Reliving a Great Adventure

Friday night, Becka and I arrived at Dick’s RV Park in Great Falls, Montana. We will rendezvous with other RVers for a sixty-three day tour of Canada and Alaska. A get acquainted party is planned the night before departing Great Falls on the Fourth of July.  Thirty-eight adventurous travelers plus four Adventure Caravan guides and staff make up the caravan. For logistical purposes, the caravan is limited to only twenty RVs. Each RV may tow a vehicle.

Our group is the first of two Adventure Caravan tours that include the Calgary Stampede; billed as the world’s largest rodeo. It was twenty years ago that I attended my first Stampede. Riding my motorcycle from San Antonio to Calgary and back in twenty-one days. I enjoyed the ride and the rodeo but missed much of the scenic beauty of the Northwest.

I made a promise to go again. Twenty years later, here I am following the same trail, but at a much slower pace. We look forward to participating in the many celebrations of Canada’s 150th Birthday.

 

Austin’s First Teacher

My recent submission was published in the March 2017 quarterly journal of the Texas State Genealogical Society. The prologue and first part of the article titled A Tribute to Rebeckah Mitchell-Smith, Austin’s First Teacher can be found on page 34 of Stirpes. Membership in the TSGS is open to anyone interested in genealogy or Texas History. In addition to other benefits, annual membership of $25.00 includes the quarterly journal, Stirpes.

Austin Man Patents Side-Saddle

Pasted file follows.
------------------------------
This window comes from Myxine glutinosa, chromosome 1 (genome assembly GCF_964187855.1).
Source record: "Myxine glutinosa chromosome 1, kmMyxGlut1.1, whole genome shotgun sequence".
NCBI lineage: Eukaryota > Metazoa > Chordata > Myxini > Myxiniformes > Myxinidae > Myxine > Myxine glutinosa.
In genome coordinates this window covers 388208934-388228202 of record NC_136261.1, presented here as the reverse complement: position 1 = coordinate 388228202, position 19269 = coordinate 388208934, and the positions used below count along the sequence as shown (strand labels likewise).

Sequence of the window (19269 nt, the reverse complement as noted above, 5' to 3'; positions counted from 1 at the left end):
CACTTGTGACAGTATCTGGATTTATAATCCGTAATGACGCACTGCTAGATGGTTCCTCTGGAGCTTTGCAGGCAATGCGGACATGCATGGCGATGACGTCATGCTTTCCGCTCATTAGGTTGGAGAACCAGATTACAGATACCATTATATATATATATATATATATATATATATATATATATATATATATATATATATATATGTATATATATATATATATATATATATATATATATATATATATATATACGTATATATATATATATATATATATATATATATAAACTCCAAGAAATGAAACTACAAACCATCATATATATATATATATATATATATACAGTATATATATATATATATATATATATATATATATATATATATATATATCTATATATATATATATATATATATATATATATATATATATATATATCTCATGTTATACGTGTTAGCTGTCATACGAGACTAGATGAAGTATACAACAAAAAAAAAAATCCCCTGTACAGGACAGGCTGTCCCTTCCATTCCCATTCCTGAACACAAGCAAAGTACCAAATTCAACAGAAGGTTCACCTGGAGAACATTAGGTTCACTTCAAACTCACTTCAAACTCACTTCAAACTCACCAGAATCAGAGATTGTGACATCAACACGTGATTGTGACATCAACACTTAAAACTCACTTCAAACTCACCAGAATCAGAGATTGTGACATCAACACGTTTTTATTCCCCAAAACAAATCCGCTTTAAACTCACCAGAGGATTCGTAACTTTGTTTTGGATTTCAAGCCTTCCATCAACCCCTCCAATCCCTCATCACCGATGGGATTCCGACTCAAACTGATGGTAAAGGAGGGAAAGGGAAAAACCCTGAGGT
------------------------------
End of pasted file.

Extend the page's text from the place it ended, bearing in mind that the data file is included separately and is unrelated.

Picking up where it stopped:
Austin saddle maker, Fenwick Smith, perfects the western side-saddle. Women and sissy men can now enjoy riding their favorite steed without need to straddle an uncomfortable saddle. The rider will enjoy the absence of the obtrusive horn. The U.S. Patent #105734 was issued July 26, 1870.

Mr. Smith states in his patent application, “a new and useful improvement in side-saddles. It consists in forming the saddle-tress hollow with air-chambers within.” He also developed a special saddle for roping wild mustangs on the open prairie. Its oversized saddle-horn could better manage an unruly mustang.

Fenwick Smith was born June 5, 1821. When he was eighteen he left Coosa, Alabama in a wagon train that included twelve members of his family spanning four generations. Eleven members of the family arrived in the Spring of 1839; at the site for the first permanent Capitol. In December, the Capitol City was named Austin.

Off his horse on January 21, 1841 in the woods near Shoal Creek, Fenwick witnessed his brother, Judge James W. Smith, murdered by Comanche Indians. Unarmed, out manned and on foot, Fenwick watched the Indians whisk away his nephew Fayette Smith; it was Fayette’s ninth birthday.

Seven months’ later on August 7, 1841, Fenwick’s father and Travis County Treasurer, Thomas W. Smith, was killed by Indians. Half of the male members of his family were victims of Indian depredations.

Records show he served as Justice of Peace for Travis County 1860-1866. No record of marriage, children, or death has been found.

Books Make Great Gifts!

Books make great gifts and are easy to buy online. My books in the Westward Sagas series; Spring House, Adam’s Daughters, and Children of the Revolution are available at Amazon.com. Shipped directly to you or the recipient.

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Austin’s First Congress

On this date 177 years ago, the Republic of Texas convened its fourth session of Congress in the new Capitol city on the Colorado River. It was the first Congress held in what would become the town of Austin. 

Drawing of Austin's First Capitol at 8th and Colorado.

Drawing of Austin’s First Capitol at 8th and Colorado.

 

 

 

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